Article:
martes, 5 de septiembre de 2017

Australia: 100 million strong and an “Asian country”? | September 5, 2017 | MercatorNet |

Australia: 100 million strong and an “Asian country”?

| September 5, 2017 | MercatorNet |

Australia: 100 million strong and an “Asian country”?

Is a large Australia inevitable?
Marcus Roberts | Sep 5 2017 | comment 4 

Although Australians might like to portray themselves as outback living, Crocodile Dundee types, the lucky country/West Island/world’s largest penal colony is actually very urbanised. Its population is concentrated on the coast in a few cities: Sydney, Melbourne, Brisbane, Perth, Adelaide, Newcastle and the Gold Coast. The only inland towns of note are Canberra and Alice Springs.
In short, the country is massive (the sixth largest in the world, Australia is 95% the size of the continental USA) and it is largely empty in the middle. In fact, it is largely empty full stop – (there are only nine countries with a lower population density than Australia, and one of them is Greenland). Its current population is a bit over 24 million people, and it is currently growing at about 350,000 people a year, a population rate increase of about 1.5%. However, two-thirds of that population growth is due to net migration of 210,000 people per year. And some think that that rate is too high and is putting pressure on Australia’s infrastructure and social cohesion.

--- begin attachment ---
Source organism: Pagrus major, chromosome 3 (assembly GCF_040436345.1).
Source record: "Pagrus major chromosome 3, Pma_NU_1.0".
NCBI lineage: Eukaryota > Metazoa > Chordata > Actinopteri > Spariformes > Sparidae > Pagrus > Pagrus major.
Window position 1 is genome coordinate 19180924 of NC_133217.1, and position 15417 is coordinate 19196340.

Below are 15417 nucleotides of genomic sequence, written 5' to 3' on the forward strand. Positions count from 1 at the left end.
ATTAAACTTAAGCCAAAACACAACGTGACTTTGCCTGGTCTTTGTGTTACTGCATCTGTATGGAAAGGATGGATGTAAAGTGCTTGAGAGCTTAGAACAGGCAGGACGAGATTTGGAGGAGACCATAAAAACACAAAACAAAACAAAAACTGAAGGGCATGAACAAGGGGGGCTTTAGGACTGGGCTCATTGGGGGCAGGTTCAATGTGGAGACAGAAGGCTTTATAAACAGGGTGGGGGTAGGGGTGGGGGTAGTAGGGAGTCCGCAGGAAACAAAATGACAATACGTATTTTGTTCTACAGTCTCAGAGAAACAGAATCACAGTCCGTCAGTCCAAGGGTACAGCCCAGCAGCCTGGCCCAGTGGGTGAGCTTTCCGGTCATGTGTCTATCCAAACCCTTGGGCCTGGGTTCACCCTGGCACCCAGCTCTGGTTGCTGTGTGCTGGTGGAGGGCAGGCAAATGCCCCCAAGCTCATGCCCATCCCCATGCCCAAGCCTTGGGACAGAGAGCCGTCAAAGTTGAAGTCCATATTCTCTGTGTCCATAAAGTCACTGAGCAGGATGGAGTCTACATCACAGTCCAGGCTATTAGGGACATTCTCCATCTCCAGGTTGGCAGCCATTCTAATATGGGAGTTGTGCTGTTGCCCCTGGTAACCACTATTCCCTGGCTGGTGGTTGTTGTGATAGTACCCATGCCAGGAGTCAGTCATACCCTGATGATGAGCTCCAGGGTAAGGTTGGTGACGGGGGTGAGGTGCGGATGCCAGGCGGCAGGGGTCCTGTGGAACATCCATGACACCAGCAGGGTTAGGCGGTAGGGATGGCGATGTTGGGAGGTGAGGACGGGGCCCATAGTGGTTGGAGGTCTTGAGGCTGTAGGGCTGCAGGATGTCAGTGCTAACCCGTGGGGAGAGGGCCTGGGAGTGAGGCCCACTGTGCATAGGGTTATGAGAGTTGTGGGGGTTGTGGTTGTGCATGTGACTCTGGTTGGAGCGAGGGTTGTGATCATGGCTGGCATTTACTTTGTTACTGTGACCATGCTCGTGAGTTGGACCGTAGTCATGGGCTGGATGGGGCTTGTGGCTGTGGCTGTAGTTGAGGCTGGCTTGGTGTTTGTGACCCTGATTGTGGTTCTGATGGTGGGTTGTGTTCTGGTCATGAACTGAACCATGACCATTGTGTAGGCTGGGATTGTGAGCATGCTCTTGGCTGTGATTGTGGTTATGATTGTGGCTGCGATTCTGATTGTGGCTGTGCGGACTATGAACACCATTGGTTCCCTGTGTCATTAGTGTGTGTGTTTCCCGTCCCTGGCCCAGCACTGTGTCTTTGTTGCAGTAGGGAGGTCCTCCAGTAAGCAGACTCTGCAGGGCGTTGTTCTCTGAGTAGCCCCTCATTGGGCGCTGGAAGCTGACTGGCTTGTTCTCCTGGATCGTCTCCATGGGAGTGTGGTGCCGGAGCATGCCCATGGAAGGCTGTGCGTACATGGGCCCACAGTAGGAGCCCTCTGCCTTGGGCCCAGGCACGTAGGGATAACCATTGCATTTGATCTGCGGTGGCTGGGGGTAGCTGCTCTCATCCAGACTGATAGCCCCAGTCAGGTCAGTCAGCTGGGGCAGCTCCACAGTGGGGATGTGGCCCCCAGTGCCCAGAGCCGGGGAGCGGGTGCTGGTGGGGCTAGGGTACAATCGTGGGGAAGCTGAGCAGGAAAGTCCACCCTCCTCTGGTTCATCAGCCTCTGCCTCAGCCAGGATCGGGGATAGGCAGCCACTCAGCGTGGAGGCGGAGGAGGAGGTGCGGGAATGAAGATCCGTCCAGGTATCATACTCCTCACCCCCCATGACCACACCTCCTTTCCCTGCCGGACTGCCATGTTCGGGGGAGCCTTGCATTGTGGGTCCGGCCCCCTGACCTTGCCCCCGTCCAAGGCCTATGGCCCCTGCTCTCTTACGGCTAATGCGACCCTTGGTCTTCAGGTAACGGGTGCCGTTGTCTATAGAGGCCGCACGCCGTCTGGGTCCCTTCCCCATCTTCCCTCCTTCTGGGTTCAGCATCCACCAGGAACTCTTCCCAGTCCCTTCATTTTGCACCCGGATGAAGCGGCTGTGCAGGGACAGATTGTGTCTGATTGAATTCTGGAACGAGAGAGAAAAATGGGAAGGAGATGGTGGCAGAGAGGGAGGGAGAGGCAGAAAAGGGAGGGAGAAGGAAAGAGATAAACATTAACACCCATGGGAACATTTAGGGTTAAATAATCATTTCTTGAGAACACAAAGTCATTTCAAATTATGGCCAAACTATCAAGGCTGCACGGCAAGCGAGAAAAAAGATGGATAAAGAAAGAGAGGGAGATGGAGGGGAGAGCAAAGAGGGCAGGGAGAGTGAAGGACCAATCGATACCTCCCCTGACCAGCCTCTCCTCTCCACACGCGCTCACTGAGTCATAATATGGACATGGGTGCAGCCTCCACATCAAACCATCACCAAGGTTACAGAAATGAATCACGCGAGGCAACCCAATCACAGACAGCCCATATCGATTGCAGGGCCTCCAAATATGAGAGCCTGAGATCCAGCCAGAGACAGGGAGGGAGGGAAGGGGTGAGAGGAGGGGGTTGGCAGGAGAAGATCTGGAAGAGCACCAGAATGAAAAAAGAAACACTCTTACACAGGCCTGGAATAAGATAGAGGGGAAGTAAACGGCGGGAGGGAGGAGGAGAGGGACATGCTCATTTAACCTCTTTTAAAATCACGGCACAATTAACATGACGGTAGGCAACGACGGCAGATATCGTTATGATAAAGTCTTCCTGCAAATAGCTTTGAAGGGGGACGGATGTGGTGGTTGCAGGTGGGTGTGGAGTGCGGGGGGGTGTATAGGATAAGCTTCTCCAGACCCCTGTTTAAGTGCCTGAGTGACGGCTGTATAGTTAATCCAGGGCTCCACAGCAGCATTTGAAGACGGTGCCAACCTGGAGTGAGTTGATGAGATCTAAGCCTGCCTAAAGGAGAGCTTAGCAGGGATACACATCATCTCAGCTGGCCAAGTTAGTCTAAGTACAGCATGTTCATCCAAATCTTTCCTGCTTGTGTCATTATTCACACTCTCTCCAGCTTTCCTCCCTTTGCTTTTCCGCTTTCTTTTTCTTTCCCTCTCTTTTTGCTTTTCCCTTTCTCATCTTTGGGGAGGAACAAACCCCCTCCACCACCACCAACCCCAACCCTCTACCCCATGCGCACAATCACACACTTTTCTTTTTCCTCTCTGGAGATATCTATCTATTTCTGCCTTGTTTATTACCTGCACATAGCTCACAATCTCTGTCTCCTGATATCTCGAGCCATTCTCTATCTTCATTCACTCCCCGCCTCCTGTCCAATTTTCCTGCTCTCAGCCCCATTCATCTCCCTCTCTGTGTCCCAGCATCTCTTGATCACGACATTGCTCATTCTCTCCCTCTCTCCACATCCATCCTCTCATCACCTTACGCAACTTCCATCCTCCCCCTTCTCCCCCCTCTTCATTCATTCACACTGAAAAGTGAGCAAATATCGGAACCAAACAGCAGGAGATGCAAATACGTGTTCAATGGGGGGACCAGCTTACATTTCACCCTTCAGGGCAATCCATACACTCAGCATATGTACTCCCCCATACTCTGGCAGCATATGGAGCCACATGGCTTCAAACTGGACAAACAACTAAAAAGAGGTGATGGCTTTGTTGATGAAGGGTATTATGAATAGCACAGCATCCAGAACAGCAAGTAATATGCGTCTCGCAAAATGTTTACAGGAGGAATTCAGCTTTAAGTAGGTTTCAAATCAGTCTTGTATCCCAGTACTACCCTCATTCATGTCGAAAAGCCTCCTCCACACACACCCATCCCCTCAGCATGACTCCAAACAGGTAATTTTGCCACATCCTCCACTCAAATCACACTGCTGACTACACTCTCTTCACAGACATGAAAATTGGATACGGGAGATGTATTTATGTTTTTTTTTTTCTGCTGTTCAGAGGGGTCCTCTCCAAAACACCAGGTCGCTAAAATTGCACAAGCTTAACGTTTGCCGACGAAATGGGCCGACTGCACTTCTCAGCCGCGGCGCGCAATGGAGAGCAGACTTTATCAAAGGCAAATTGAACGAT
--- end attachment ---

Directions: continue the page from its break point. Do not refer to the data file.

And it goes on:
Dick Smith, the entrepreneur behind the electronic chain store, has recently launched an anti-immigration ad campaign, calling for the current net migration levels to be dropped back to the historic average of 70,000 people per year. Mr Smith and other commentators have blamed “unsustainable” high immigration levels for falling living standards and rapidly increasing house prices.
In response, another Australian businessman, Gerry Harvey, a billionaire owner of Harvey Norman (another electronic and homeware company) has predicted a future for Australia that is very much larger. Speaking to an Australian new site, Harvey said that Australia is a “great big place and no one lives here”. Compared to China, India, Indonesia, Australia was “one funny little country”. And the status quo cannot remain:
“It's not possible you can maintain a population of 25 to 30 million people. In 100 years from now Australia will have a population of 50 to 100 million people. That's going to happen regardless of what Dick Smith thinks, I think or you think, it's just inevitable.”
Why is it inevitable? Doesn’t the Australian Government and the people have some say in whether or not Australia quadruples in size in the next 100 years? Not according to Harvey:
“‘The problem is you can't control it,’ he said. ‘The rest of the world at some stage is not going to let you control it. Sometimes when you smell the inevitable you've got to go along with it.
You're going to come under immense pressure, it may be like boat people coming in huge numbers. It's a utopian idea that some people have, in a lot of ways I can see the worth of it, but will you ever be able to hold it to some number under 25 to 30 million? Not a chance in hell.